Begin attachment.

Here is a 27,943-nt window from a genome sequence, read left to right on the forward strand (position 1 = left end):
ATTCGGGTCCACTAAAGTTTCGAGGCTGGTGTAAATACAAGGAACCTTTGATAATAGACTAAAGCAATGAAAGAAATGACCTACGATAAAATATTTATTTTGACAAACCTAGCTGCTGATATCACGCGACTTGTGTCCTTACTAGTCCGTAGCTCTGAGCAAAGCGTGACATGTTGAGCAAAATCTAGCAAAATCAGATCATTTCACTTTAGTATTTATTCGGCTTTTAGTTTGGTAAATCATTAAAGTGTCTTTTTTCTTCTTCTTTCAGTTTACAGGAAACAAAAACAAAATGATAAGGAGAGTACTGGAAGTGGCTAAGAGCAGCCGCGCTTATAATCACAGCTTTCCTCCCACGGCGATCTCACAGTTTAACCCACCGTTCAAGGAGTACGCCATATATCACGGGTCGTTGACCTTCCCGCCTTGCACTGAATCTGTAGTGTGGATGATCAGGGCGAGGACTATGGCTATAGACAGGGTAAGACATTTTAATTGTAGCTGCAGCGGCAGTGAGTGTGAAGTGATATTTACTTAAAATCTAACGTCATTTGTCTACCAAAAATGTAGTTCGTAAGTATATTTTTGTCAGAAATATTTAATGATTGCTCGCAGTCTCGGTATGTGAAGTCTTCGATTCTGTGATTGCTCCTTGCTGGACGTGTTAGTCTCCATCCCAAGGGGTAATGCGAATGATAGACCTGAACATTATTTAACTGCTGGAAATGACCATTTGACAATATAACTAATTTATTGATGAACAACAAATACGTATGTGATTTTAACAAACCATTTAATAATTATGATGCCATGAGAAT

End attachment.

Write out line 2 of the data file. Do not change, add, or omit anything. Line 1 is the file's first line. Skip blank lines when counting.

ATTCGGGTCCACTAAAGTTTCGAGGCTGGTGTAAATACAAGGAACCTTTGATAATAGACTAAAGCAATGAAAGAAATGACCTACGATAAAATATTTATTTTGACAAACCTAGCTGCTGATATCACGCGACTTGTGTCCTTACTAGTCCGTAGCTCTGAGCAAAGCGTGACATGTTGAGCAAAATCTAGCAAAATCAGATCATTTCACTTTAGTATTTATTCGGCTTTTAGTTTGGTAAATCATTAAAGTGTCTTTTTTCTTCTTCTTTCAGTTTACAGGAAACAAAAACAAAATGATAAGGAGAGTACTGGAAGTGGCTAAGAGCAGCCGCGCTTATAATCACAGCTTTCCTCCCACGGCGATCTCACAGTTTAACCCACCGTTCAAGGAGTACGCCATATATCACGGGTCGTTGACCTTCCCGCCTTGCACTGAATCTGTAGTGTGGATGATCAGGGCGAGGACTATGGCTATAGACAGGGTAAGACATTTTAATTGTAGCTGCAGCGGCAGTGAGTGTGAAGTGATATTTACTTAAAATCTAACGTCATTTGTCTACCAAAAATGTAGTTCGTAAGTATATTTTTGTCAGAAATATTTAATGATTGCTCGCAGTCTCGGTATGTGAAGTCTTCGATTCTGTGATTGCTCCTTGCTGGACGTGTTAGTCTCCATCCCAAGGGGTAATGCGAATGATAGACCTGAACATTATTTAACTGCTGGAAATGACCATTTGACAATATAACTAATTTATTGATGAACAACAAATACGTATGTGATTTTAACAAACCATTTAATAATTATGATGCCATGAGAAT